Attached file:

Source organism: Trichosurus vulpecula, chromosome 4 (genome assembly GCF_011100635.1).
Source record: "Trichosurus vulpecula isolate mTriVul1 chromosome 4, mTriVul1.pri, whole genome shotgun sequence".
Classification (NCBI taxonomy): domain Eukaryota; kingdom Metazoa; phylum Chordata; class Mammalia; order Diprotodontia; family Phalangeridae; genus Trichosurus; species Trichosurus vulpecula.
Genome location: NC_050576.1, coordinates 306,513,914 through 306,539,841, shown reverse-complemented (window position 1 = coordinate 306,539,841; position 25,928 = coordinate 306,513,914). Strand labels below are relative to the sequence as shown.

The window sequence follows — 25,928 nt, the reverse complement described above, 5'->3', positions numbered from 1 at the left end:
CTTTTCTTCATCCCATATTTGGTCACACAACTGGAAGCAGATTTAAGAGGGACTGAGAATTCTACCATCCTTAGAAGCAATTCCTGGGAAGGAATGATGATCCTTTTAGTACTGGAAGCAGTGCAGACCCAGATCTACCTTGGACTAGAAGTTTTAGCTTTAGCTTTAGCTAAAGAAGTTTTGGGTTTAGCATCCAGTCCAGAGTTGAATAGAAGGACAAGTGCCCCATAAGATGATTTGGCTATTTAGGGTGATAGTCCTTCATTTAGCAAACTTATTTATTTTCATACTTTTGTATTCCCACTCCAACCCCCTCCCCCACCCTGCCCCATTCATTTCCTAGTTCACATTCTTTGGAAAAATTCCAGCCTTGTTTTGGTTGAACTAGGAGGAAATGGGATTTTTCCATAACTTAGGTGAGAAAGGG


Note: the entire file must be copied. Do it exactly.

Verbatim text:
Source organism: Trichosurus vulpecula, chromosome 4 (genome assembly GCF_011100635.1).
Source record: "Trichosurus vulpecula isolate mTriVul1 chromosome 4, mTriVul1.pri, whole genome shotgun sequence".
Classification (NCBI taxonomy): domain Eukaryota; kingdom Metazoa; phylum Chordata; class Mammalia; order Diprotodontia; family Phalangeridae; genus Trichosurus; species Trichosurus vulpecula.
Genome location: NC_050576.1, coordinates 306,513,914 through 306,539,841, shown reverse-complemented (window position 1 = coordinate 306,539,841; position 25,928 = coordinate 306,513,914). Strand labels below are relative to the sequence as shown.

The window sequence follows — 25,928 nt, the reverse complement described above, 5'->3', positions numbered from 1 at the left end:
CTTTTCTTCATCCCATATTTGGTCACACAACTGGAAGCAGATTTAAGAGGGACTGAGAATTCTACCATCCTTAGAAGCAATTCCTGGGAAGGAATGATGATCCTTTTAGTACTGGAAGCAGTGCAGACCCAGATCTACCTTGGACTAGAAGTTTTAGCTTTAGCTTTAGCTAAAGAAGTTTTGGGTTTAGCATCCAGTCCAGAGTTGAATAGAAGGACAAGTGCCCCATAAGATGATTTGGCTATTTAGGGTGATAGTCCTTCATTTAGCAAACTTATTTATTTTCATACTTTTGTATTCCCACTCCAACCCCCTCCCCCACCCTGCCCCATTCATTTCCTAGTTCACATTCTTTGGAAAAATTCCAGCCTTGTTTTGGTTGAACTAGGAGGAAATGGGATTTTTCCATAACTTAGGTGAGAAAGGG